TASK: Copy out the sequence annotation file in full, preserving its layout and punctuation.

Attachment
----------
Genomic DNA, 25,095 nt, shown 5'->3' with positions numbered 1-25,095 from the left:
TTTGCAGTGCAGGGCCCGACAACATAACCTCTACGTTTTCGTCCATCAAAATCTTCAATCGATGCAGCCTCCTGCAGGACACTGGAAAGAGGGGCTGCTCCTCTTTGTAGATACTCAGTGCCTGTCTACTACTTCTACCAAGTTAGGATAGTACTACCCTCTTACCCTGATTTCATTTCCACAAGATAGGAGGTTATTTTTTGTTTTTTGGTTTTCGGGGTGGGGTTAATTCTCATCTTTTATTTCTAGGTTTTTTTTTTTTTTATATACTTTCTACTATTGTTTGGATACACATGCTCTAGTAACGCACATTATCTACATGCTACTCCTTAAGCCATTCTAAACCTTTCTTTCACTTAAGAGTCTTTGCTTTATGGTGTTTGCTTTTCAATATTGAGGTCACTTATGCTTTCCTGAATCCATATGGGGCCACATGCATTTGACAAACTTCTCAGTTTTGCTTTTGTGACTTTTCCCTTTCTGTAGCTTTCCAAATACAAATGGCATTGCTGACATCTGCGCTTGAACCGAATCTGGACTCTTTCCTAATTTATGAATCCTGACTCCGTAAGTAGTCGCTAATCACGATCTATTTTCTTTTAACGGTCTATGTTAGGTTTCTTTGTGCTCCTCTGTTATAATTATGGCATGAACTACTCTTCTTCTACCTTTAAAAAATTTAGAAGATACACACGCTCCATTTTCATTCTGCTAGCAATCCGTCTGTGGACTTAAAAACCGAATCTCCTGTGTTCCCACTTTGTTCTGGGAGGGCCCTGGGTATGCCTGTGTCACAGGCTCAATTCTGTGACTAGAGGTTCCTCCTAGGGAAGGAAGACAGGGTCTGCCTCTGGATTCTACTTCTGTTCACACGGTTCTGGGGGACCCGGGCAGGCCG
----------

Genomic DNA, 25,095 nt, shown 5'->3' with positions numbered 1-25,095 from the left:
TTTGCAGTGCAGGGCCCGACAACATAACCTCTACGTTTTCGTCCATCAAAATCTTCAATCGATGCAGCCTCCTGCAGGACACTGGAAAGAGGGGCTGCTCCTCTTTGTAGATACTCAGTGCCTGTCTACTACTTCTACCAAGTTAGGATAGTACTACCCTCTTACCCTGATTTCATTTCCACAAGATAGGAGGTTATTTTTTGTTTTTTGGTTTTCGGGGTGGGGTTAATTCTCATCTTTTATTTCTAGGTTTTTTTTTTTTTTATATACTTTCTACTATTGTTTGGATACACATGCTCTAGTAACGCACATTATCTACATGCTACTCCTTAAGCCATTCTAAACCTTTCTTTCACTTAAGAGTCTTTGCTTTATGGTGTTTGCTTTTCAATATTGAGGTCACTTATGCTTTCCTGAATCCATATGGGGCCACATGCATTTGACAAACTTCTCAGTTTTGCTTTTGTGACTTTTCCCTTTCTGTAGCTTTCCAAATACAAATGGCATTGCTGACATCTGCGCTTGAACCGAATCTGGACTCTTTCCTAATTTATGAATCCTGACTCCGTAAGTAGTCGCTAATCACGATCTATTTTCTTTTAACGGTCTATGTTAGGTTTCTTTGTGCTCCTCTGTTATAATTATGGCATGAACTACTCTTCTTCTACCTTTAAAAAATTTAGAAGATACACACGCTCCATTTTCATTCTGCTAGCAATCCGTCTGTGGACTTAAAAACCGAATCTCCTGTGTTCCCACTTTGTTCTGGGAGGGCCCTGGGTATGCCTGTGTCACAGGCTCAATTCTGTGACTAGAGGTTCCTCCTAGGGAAGGAAGACAGGGTCTGCCTCTGGATTCTACTTCTGTTCACACGGTTCTGGGGGACCCGGGCAGGCCG